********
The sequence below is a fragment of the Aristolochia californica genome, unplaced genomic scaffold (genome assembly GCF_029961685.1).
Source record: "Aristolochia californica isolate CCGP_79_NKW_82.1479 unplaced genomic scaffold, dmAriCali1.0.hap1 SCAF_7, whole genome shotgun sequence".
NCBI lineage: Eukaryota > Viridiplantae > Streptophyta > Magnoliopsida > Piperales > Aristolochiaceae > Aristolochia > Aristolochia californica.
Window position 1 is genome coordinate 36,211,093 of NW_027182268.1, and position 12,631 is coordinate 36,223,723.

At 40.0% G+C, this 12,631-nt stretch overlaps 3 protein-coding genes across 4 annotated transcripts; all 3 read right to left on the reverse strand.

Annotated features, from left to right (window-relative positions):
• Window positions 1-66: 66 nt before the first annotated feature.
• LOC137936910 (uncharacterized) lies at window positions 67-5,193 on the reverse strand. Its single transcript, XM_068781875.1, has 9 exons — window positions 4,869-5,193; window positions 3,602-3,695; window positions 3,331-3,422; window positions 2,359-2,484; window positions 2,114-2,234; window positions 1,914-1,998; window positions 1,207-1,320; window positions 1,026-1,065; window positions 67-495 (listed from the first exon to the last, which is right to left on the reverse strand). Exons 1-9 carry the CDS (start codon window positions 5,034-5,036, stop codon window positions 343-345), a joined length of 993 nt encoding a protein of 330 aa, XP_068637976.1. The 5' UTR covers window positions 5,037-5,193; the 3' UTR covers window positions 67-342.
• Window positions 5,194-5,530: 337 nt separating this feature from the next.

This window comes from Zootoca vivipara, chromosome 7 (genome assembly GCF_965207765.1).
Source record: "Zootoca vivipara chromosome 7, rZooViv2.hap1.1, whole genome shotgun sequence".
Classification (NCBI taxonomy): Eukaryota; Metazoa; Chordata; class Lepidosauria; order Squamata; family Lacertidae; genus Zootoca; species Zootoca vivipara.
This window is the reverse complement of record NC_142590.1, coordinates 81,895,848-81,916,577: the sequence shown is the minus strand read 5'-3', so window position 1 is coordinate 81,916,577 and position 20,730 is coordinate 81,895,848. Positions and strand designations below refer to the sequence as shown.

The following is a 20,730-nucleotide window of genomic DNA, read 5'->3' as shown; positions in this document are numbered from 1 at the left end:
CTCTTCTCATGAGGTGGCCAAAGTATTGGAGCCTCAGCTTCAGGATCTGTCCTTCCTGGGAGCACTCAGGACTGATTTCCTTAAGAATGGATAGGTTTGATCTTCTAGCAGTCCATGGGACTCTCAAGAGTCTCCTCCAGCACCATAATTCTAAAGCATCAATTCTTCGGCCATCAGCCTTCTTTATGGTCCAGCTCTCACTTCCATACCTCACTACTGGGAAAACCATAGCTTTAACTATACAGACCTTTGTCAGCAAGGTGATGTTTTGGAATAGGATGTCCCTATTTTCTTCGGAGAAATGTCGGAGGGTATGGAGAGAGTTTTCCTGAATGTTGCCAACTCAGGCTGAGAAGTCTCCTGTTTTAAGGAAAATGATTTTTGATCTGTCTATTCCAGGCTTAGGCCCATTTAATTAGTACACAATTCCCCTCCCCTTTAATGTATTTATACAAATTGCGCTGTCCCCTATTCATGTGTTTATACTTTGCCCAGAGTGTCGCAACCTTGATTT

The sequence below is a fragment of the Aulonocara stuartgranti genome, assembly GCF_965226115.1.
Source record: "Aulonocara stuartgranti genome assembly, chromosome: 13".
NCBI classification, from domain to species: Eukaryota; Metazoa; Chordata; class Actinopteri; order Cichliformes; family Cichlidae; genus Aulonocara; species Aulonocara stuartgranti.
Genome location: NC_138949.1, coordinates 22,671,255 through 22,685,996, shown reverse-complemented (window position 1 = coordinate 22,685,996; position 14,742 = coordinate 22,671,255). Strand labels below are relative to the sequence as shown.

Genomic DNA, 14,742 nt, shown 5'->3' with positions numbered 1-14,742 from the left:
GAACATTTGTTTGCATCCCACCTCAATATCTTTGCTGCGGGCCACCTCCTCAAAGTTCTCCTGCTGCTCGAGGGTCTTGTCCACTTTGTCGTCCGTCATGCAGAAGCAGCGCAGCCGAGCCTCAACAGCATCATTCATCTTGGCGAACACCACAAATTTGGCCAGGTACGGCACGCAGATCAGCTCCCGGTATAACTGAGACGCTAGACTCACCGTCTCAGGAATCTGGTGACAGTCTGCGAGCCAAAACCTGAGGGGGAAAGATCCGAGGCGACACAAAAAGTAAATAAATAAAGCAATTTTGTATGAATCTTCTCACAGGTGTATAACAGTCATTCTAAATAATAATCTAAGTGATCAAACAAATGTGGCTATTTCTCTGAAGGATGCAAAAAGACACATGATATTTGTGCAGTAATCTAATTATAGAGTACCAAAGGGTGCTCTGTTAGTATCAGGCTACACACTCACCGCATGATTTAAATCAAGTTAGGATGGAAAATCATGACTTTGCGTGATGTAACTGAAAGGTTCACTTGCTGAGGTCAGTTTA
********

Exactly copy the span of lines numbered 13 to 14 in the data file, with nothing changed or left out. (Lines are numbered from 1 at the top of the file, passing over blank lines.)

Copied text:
This window is the reverse complement of record NC_142590.1, coordinates 81,895,848-81,916,577: the sequence shown is the minus strand read 5'-3', so window position 1 is coordinate 81,916,577 and position 20,730 is coordinate 81,895,848. Positions and strand designations below refer to the sequence as shown.

The following is a 20,730-nucleotide window of genomic DNA, read 5'->3' as shown; positions in this document are numbered from 1 at the left end: